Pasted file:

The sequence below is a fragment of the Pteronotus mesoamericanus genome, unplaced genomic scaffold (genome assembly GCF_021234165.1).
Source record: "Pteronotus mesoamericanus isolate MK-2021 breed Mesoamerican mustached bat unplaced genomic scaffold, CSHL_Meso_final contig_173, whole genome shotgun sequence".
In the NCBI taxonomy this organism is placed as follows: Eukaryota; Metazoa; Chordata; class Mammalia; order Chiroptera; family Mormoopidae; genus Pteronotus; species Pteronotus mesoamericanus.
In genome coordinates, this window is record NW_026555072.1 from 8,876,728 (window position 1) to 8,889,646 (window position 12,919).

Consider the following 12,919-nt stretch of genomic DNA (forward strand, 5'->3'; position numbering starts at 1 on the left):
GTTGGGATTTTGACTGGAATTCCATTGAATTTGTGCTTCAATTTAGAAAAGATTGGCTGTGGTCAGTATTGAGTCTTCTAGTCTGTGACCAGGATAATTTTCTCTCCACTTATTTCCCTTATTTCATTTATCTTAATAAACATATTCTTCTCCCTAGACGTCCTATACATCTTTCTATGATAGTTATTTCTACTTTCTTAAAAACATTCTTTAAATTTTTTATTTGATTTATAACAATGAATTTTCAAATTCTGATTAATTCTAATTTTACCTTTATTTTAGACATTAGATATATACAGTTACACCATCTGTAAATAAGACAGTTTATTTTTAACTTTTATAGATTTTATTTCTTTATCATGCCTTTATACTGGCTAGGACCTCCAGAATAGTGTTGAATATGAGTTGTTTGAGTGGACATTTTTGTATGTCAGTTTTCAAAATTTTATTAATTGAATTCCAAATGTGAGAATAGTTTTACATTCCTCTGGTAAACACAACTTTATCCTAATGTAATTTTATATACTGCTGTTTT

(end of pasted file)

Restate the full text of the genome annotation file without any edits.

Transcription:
The sequence below is a fragment of the Pteronotus mesoamericanus genome, unplaced genomic scaffold (genome assembly GCF_021234165.1).
Source record: "Pteronotus mesoamericanus isolate MK-2021 breed Mesoamerican mustached bat unplaced genomic scaffold, CSHL_Meso_final contig_173, whole genome shotgun sequence".
In the NCBI taxonomy this organism is placed as follows: Eukaryota; Metazoa; Chordata; class Mammalia; order Chiroptera; family Mormoopidae; genus Pteronotus; species Pteronotus mesoamericanus.
In genome coordinates, this window is record NW_026555072.1 from 8,876,728 (window position 1) to 8,889,646 (window position 12,919).

Consider the following 12,919-nt stretch of genomic DNA (forward strand, 5'->3'; position numbering starts at 1 on the left):
GTTGGGATTTTGACTGGAATTCCATTGAATTTGTGCTTCAATTTAGAAAAGATTGGCTGTGGTCAGTATTGAGTCTTCTAGTCTGTGACCAGGATAATTTTCTCTCCACTTATTTCCCTTATTTCATTTATCTTAATAAACATATTCTTCTCCCTAGACGTCCTATACATCTTTCTATGATAGTTATTTCTACTTTCTTAAAAACATTCTTTAAATTTTTTATTTGATTTATAACAATGAATTTTCAAATTCTGATTAATTCTAATTTTACCTTTATTTTAGACATTAGATATATACAGTTACACCATCTGTAAATAAGACAGTTTATTTTTAACTTTTATAGATTTTATTTCTTTATCATGCCTTTATACTGGCTAGGACCTCCAGAATAGTGTTGAATATGAGTTGTTTGAGTGGACATTTTTGTATGTCAGTTTTCAAAATTTTATTAATTGAATTCCAAATGTGAGAATAGTTTTACATTCCTCTGGTAAACACAACTTTATCCTAATGTAATTTTATATACTGCTGTTTT